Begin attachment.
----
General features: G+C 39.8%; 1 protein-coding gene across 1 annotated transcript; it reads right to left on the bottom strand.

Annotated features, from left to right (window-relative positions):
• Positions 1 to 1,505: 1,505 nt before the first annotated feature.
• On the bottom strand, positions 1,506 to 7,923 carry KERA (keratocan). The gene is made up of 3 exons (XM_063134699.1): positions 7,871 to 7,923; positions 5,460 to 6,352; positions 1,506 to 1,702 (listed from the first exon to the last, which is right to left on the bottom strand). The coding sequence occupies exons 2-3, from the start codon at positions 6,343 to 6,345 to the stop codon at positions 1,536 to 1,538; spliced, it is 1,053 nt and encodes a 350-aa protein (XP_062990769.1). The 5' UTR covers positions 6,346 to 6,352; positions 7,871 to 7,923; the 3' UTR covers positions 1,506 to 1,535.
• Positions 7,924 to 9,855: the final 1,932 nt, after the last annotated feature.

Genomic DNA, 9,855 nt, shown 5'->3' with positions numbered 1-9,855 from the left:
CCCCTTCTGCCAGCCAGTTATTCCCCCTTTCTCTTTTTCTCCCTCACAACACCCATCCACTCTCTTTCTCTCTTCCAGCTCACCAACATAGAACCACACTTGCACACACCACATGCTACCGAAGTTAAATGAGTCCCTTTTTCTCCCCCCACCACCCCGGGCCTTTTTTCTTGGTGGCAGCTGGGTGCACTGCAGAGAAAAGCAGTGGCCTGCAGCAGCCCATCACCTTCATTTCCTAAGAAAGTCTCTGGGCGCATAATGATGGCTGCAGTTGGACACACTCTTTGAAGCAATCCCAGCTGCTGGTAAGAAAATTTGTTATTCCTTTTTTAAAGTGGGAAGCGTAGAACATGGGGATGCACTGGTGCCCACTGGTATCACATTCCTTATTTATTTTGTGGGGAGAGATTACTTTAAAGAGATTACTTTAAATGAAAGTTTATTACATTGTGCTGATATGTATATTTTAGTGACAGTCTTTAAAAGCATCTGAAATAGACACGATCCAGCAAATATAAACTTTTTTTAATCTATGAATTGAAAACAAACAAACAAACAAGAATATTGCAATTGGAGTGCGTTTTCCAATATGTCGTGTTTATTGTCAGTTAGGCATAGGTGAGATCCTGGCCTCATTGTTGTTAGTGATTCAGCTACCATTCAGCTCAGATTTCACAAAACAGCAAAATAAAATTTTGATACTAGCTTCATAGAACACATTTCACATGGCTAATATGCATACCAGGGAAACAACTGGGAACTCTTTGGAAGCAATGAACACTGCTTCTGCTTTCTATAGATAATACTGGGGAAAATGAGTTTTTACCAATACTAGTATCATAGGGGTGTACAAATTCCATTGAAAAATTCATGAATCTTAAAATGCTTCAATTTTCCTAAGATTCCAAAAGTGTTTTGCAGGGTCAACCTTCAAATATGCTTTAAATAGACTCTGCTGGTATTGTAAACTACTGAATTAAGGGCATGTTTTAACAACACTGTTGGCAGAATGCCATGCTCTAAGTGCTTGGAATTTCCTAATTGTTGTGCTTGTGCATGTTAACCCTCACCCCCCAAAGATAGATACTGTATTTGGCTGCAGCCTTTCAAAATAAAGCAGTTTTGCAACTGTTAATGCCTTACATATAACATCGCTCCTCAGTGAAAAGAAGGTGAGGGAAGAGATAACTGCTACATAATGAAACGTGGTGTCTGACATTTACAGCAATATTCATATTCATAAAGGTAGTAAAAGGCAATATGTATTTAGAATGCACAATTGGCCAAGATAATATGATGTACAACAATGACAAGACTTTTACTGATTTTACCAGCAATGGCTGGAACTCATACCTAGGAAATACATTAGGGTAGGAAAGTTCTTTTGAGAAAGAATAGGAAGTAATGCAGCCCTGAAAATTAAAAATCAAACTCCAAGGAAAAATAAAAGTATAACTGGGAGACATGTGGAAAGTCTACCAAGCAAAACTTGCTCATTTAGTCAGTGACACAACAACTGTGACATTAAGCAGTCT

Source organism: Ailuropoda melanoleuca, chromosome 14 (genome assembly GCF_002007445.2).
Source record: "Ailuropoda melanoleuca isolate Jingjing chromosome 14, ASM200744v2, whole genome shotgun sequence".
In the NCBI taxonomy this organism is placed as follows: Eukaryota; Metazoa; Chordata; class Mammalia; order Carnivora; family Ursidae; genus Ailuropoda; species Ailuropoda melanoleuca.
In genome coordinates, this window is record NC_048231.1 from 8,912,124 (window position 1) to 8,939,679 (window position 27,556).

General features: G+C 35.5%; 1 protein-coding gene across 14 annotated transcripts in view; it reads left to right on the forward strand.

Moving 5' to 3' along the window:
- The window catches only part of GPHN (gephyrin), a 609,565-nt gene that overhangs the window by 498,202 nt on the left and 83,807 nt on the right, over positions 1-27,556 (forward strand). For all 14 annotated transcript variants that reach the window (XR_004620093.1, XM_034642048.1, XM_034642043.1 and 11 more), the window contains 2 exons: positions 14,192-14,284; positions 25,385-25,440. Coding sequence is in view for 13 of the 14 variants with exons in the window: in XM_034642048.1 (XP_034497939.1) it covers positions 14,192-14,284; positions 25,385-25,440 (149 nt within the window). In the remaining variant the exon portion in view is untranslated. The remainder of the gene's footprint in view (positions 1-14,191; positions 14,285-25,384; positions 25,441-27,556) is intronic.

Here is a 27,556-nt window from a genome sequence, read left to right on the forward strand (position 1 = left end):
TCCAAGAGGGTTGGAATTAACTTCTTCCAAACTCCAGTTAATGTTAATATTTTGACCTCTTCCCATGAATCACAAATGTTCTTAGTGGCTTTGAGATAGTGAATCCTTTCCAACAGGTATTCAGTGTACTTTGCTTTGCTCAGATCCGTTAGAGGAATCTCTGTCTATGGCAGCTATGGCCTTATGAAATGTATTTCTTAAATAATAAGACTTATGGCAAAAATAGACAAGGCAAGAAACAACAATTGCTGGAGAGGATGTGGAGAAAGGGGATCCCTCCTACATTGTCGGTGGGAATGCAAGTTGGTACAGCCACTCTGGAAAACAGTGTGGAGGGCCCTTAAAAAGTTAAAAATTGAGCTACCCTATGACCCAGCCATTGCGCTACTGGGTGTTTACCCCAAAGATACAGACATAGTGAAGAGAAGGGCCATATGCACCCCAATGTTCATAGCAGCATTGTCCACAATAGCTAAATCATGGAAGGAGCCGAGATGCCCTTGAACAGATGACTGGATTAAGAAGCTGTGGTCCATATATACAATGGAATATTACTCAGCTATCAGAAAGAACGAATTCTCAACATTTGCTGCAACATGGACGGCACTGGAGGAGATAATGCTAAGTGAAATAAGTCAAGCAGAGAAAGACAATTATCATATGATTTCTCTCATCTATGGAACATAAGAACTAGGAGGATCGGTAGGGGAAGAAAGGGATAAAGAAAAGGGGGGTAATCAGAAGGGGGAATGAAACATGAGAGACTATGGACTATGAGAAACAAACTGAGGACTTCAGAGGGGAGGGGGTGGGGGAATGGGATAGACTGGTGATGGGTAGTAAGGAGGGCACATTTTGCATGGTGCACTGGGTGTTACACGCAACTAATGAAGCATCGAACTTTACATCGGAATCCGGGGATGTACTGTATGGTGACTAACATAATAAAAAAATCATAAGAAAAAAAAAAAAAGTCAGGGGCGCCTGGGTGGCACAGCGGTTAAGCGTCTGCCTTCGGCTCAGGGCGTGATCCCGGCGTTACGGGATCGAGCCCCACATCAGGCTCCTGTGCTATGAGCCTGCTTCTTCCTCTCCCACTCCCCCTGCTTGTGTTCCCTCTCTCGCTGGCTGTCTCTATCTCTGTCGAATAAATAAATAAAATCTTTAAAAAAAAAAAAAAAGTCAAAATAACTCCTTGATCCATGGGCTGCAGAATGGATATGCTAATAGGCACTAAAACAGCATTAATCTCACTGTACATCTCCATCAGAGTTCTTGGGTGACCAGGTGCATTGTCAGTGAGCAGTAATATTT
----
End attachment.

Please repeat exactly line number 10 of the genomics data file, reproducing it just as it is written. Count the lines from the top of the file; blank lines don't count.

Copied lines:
In the NCBI taxonomy this organism is placed as follows: Eukaryota; Metazoa; Chordata; class Mammalia; order Carnivora; family Ursidae; genus Ailuropoda; species Ailuropoda melanoleuca.